Cybersecurity needs for small businesses

55% of small and medium-sized businesses have experienced cyberattacks. Will you be next? Let us help you with some tips on security
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Do not believe the myth that you are too small for a cyber attack as a small business owner. 

We all know the headlines of prominent organizations being attacked like Target or Facebook. However, according to ConnectWise, 55% of small and medium-sized businesses have experienced cyberattacks. With the pandemic, a lot of SMBs have moved their business online. Cybercriminals are taking advantage of that.  

The cybersecurity measures such as firewalls and antivirus software that most small businesses believe will protect them are not enough anymore. With the boom of online commerce, SMBs must change their thinking from traditional physical attacks to digital ones. This adds challenge, given that they cannot see the threat and often rely solely on the same antivirus measures they always have or those they use personally. 

Types of cyber attacks 

Ransomware is malware that disables access to your system and data until a ransom is paid. The average ransom amount hackers ask SMBs for is $5,600. Still, if you factor in downtime, legal services, and other aspects of breach protocol, the actual cost of the entire experience could be up to 50 times more than the payment, i.e., over $250,000. 

The Extortion tactic is much like blackmail, where attackers extract sensitive information and then threaten to expose it on the internet unless you pay them a certain amount.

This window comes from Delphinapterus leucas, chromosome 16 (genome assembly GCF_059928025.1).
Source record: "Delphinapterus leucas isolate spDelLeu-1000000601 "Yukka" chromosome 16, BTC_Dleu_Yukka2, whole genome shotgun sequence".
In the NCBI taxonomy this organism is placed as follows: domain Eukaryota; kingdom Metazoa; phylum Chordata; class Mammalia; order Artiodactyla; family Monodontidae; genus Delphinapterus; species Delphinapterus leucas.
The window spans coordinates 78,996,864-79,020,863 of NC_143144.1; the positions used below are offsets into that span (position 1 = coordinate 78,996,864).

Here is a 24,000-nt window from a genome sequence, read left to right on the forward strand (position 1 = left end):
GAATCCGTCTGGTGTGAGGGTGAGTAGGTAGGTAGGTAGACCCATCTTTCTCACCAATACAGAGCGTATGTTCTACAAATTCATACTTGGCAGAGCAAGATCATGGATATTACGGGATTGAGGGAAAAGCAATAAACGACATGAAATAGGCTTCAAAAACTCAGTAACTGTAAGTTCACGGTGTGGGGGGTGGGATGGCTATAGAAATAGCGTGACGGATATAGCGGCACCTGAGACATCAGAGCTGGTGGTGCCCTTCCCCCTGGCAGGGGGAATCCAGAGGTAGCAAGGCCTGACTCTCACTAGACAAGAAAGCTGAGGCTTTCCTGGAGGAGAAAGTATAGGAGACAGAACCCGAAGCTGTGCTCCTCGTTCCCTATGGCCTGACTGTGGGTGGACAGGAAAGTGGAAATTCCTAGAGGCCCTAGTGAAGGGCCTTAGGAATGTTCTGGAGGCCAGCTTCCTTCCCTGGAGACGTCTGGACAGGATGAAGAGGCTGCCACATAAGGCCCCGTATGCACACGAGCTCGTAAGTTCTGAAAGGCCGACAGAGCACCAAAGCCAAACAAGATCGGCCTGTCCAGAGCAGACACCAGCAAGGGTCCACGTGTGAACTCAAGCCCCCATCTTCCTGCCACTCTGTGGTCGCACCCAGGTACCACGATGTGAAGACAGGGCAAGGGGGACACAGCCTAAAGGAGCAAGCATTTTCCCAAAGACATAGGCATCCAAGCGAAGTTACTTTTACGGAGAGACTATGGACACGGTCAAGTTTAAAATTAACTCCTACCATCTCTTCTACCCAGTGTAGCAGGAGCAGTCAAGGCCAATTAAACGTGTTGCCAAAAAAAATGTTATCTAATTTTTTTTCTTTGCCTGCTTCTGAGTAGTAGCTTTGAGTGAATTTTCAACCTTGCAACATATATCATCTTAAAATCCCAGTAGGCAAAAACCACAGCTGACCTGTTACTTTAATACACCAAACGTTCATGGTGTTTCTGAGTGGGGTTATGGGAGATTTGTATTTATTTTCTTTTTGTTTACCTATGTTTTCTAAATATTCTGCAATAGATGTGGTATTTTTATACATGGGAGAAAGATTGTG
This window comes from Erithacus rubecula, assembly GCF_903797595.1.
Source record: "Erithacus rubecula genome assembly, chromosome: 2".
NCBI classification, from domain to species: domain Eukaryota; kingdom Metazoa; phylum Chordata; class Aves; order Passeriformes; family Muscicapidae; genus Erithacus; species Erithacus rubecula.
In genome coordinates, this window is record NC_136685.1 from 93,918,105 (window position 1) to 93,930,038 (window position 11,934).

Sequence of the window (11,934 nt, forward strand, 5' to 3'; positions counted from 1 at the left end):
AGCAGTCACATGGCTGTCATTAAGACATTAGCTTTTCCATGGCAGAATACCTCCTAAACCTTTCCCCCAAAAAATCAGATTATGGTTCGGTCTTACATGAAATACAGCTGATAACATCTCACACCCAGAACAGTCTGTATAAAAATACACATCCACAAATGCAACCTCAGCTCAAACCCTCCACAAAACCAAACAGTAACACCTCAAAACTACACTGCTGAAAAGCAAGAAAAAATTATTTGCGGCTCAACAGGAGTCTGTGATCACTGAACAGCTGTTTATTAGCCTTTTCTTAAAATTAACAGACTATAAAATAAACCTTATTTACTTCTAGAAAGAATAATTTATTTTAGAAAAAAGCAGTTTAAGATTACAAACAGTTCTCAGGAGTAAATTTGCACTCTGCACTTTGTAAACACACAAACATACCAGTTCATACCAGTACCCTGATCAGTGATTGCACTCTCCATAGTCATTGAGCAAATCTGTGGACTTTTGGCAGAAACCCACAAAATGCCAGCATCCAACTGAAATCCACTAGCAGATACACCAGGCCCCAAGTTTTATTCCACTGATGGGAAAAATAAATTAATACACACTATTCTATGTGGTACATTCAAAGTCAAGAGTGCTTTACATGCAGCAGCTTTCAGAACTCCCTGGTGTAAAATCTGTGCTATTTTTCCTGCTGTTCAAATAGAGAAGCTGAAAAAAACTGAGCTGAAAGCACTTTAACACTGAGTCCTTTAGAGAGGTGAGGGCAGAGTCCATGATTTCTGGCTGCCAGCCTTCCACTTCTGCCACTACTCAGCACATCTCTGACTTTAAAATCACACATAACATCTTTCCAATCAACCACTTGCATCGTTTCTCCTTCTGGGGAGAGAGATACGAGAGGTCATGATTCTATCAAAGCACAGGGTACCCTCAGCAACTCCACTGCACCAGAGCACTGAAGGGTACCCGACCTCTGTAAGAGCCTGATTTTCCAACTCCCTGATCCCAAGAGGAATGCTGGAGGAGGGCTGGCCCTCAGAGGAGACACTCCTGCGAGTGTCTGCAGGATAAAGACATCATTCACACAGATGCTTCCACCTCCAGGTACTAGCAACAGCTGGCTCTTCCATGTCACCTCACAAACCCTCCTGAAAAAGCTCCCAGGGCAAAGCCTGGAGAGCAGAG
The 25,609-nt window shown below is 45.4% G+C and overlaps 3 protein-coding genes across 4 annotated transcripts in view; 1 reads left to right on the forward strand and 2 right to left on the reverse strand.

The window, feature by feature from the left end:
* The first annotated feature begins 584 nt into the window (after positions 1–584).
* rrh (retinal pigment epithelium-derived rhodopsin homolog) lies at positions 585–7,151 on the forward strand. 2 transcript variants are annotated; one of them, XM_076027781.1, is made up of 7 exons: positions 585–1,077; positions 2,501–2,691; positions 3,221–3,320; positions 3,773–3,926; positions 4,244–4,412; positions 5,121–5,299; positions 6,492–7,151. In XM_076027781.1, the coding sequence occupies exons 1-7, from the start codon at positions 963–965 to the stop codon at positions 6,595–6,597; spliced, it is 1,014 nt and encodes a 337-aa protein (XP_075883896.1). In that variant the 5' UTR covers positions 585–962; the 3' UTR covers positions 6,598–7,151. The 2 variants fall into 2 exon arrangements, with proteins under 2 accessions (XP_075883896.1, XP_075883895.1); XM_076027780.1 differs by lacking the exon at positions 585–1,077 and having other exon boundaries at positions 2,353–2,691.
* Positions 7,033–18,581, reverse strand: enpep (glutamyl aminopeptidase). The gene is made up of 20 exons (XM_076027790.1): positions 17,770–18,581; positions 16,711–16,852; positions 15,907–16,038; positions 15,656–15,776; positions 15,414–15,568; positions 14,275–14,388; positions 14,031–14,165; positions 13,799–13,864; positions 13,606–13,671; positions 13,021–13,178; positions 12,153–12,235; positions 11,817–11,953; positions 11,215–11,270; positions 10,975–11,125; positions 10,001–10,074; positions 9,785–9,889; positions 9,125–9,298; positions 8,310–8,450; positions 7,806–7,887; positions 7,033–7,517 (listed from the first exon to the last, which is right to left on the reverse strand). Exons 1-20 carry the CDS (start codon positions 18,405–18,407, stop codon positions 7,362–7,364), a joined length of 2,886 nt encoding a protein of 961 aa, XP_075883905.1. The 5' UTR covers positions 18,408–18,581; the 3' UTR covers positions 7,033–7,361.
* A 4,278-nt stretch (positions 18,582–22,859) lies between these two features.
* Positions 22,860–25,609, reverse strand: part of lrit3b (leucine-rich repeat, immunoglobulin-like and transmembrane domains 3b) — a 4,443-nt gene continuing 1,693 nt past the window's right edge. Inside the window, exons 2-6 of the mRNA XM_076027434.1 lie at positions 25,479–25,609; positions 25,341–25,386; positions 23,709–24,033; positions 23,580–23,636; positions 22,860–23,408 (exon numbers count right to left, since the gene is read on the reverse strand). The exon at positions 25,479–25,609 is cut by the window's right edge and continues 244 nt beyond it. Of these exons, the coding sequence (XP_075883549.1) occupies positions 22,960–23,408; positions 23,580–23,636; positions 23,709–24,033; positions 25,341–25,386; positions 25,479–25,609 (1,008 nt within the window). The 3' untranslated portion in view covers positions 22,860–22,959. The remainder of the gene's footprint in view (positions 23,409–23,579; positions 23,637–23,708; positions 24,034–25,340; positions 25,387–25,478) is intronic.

Data theft is a tactic unlike the two above because instead of asking for a payment to get your information back, cyber criminals steal it and sell it online, usually on the black market.  

Phishing is another way cybercriminals can hack into your network by posing as legitimate agencies or even heads of small businesses to other employees, sending pseudo-mails and texts to gain information, and then inject malware into networks. This is a very popular method recently, as there is a higher volume of interconnection between business networks and devices.  

Threat landscape 

The “threat landscape,” as some cybersecurity professionals call it, is much more complex than it used to be, and many cyber-attacks gain a foothold without deploying malware. According to CrowdStrike’s 2020 Global Threat Report, malware-free attacks have seen a steep rise from 49% in 2018 to 60% and grow in 2020. That is over half of all businesses worldwide, meaning it is now more important than ever to take the right steps to protect your business. 

Today’s modern cybercriminals are not to be underestimated. Some work together in well-funded, disciplined groups, while others prefer to go solo, but they are highly organized, specialized criminals more relentless than ever. A constant stream of new tactics is being developed, such as RaaS (ransomware as a service), a ready-made kit for cybercriminals to use malicious code that locks you out of your system. 

Best practices to protect your small business